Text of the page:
Leveraging Data to Drive Personalized Marketing
Overcoming core obstacles is key to successful data integration.
Posted May 9, 2014
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Marketing efforts are no longer about pitching products; there is a major shift toward adding value through relevant, personalized marketing initiatives. As the role of the CMO continues to expand and companies recognize the value of targeted campaigns and increasingly personal customer relations as the keys to success in today's new marketing reality, marketers need to be more strategic in leveraging data that resides across the company. Customer data has quickly become the marketing department lifeblood, and, quite simply, siloed CRM and digital marketing systems can no longer suffice.

The next big thing in digital marketing is data integration—connecting financial, CRM, marketing, and other business applications to get a 360-degree of the customer. But while the future of digital marketing lies with integration, companies must first overcome these core data obstacles:

  1. Divergent Data Models: There are a lot of dissimilarities when it comes to database structures between various customer systems. For instance, vertical markets such as insurance have incredibly complex CRM models, whereas their marketing automation systems are usually designed for high-volume processing and real-time execution and are much less complex. Reconciling these differences can be daunting.
  2. Data Quality: Bad (incomplete or inaccurate) data can spread like a virus once systems are integrated, permeating various applications and cracking your data foundation at its core. Even something as seemingly innocuous as duplicate data (actually one of the biggest quality killers) can detract from customer experiences and increase implementation costs.
  3. Data Relevance: More data doesn't equal better data. Dive into the data and identify the meaningful data that will help drive personalized communication so you can strip out the noise and only share the data that is needed by each of your applications.
  4. Performance: Data-driven marketing initiatives demand real-time integration with rapid response times. Data integration efforts need to be ready to automatically scale to meet changing needs and run at the same pace as your business.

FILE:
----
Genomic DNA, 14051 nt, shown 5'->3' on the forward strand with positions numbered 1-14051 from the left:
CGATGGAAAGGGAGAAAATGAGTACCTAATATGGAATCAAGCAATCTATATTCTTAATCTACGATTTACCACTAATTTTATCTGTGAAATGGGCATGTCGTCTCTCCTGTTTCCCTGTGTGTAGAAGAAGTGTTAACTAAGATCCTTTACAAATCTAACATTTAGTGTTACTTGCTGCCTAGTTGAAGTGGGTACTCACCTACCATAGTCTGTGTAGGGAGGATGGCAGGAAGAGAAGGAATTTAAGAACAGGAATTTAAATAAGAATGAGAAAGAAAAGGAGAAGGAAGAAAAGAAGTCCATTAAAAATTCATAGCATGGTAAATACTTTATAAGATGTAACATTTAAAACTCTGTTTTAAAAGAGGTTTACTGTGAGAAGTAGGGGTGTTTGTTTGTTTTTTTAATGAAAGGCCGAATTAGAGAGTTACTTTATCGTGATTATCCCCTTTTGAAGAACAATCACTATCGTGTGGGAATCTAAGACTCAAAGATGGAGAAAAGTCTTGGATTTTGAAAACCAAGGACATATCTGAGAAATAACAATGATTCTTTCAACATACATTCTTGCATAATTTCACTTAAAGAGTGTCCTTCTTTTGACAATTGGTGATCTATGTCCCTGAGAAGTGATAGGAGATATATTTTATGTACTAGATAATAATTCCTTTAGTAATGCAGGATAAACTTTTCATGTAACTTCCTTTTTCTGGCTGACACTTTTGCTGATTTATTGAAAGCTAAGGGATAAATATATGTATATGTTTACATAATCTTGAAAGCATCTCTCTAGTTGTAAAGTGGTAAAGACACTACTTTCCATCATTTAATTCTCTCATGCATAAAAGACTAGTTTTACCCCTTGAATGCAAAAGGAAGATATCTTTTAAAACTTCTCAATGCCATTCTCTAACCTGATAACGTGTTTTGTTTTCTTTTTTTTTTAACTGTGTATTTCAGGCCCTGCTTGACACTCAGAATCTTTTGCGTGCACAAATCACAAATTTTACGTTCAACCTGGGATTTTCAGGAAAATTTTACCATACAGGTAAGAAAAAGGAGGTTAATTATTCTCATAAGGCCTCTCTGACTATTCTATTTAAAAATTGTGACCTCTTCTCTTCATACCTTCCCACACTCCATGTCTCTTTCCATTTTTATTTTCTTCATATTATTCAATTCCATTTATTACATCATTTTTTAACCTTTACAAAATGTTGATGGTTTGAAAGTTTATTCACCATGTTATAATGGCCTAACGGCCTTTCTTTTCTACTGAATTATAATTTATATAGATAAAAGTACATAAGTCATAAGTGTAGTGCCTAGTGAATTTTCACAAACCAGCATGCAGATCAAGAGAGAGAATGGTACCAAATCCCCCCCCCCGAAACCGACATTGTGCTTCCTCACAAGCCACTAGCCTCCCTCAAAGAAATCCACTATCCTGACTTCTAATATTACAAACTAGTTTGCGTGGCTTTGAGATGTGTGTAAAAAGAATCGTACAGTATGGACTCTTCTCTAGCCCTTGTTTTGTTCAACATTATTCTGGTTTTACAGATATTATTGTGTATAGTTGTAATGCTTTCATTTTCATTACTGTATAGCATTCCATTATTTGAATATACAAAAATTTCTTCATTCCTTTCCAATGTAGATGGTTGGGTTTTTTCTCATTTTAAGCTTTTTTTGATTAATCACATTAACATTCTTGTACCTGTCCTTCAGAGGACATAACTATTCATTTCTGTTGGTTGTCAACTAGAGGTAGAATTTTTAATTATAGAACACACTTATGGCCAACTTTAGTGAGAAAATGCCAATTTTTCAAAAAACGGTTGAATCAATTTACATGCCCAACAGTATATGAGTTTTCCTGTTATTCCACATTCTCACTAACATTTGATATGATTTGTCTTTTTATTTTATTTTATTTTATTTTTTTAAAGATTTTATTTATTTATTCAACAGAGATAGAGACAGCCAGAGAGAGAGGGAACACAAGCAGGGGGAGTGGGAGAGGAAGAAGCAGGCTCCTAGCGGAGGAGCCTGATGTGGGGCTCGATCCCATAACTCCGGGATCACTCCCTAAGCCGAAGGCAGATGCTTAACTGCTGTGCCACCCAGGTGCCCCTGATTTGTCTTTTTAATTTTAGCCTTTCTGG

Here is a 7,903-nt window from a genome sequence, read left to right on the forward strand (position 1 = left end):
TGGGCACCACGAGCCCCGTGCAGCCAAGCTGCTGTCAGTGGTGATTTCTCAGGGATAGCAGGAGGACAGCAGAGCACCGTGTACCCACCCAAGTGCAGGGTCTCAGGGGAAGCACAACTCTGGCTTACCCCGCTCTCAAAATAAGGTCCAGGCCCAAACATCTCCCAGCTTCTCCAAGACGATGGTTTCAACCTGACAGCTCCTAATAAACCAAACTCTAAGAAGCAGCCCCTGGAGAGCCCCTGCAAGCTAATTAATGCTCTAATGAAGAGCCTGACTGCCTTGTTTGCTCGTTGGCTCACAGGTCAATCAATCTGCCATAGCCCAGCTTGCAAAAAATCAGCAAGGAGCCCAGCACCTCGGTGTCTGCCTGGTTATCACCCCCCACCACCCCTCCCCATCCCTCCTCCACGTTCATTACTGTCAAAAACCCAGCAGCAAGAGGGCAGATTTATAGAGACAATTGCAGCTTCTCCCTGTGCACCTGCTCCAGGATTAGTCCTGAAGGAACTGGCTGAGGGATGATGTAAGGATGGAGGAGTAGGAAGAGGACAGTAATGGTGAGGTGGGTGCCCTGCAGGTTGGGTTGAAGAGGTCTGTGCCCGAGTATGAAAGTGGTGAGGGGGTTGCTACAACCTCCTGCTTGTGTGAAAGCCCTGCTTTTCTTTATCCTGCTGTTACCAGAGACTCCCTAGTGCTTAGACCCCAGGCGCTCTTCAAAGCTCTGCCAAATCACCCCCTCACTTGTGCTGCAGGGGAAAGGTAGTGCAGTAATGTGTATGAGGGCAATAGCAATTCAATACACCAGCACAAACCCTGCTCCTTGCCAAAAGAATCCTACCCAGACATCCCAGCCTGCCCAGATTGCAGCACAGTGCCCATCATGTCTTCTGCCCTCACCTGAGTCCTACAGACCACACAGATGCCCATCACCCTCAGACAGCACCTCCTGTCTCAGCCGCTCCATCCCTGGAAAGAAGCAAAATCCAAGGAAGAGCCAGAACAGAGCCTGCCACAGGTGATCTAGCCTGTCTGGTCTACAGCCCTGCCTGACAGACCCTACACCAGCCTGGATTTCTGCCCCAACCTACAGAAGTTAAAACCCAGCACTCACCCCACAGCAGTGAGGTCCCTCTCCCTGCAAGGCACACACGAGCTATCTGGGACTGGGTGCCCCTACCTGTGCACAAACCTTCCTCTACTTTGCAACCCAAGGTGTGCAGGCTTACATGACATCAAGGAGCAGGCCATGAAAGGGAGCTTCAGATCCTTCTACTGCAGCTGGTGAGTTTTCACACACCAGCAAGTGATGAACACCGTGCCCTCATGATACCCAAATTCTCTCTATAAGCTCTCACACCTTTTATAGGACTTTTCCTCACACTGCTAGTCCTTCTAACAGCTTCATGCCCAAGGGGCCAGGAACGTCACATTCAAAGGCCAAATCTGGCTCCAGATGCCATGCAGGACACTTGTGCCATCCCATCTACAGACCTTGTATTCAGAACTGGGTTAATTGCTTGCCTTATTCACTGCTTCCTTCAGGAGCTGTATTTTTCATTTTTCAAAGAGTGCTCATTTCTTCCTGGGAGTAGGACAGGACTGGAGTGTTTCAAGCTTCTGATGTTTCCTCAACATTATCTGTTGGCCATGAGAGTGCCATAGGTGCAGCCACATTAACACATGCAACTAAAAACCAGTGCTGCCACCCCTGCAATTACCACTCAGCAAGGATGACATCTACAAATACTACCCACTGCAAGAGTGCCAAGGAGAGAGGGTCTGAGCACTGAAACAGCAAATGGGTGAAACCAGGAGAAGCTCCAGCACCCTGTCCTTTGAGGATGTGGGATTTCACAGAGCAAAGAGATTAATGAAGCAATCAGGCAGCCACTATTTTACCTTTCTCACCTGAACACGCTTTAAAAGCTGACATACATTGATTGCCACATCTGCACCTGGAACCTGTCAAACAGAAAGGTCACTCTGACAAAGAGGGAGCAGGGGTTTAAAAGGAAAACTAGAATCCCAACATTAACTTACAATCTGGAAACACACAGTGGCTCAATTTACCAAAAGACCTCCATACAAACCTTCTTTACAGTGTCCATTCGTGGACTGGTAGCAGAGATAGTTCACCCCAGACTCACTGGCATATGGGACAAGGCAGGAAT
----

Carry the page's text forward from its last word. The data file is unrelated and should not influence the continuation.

5. Rate of Change: Things change fast in today's business environment, so data integration flexibility and control are key. In addition, avoiding an overdependence on IT is critical, as most IT departments are overextended and data integration priorities may become lost in the shuffle.

Now that you understand these obstacles, how can you overcome them and effectively integrate customer data across applications? Here's a snapshot of smart data integration tactics:

Start by identifying key database differences and logically map everything from the onset. Use a data sample from each application to understand issues before integrating the data so you can build automatic assessment and correction rules into the process. Be sure to continually clean and standardize data in all systems to maintain data health, just like you schedule annual checkups for your own well-being. Make sure integration solutions are iterative—growing and expanding with changing needs without disrupting the business. And, most importantly, keep the end objective in mind at all times and focus on the data that is going to drive action within each application.

The availability of information any time, anywhere has changed the game—customers are in control and companies are scrambling to deal with this new reality. As consumers increasingly engage companies later in the buying cycle, it is more critical than ever to leverage a data-driven marketing strategy and deliver relevant, personalized content and interactions.

Integrated smart data can provide powerful insights that will improve business outcomes across sales, marketing, customer service, and finance. You can cultivate better information sharing, create a unified view of each customer, and drive better business decisions. Don't let anything get in the way of data integration success.

Peter Chase is the founder of Scribe Software.

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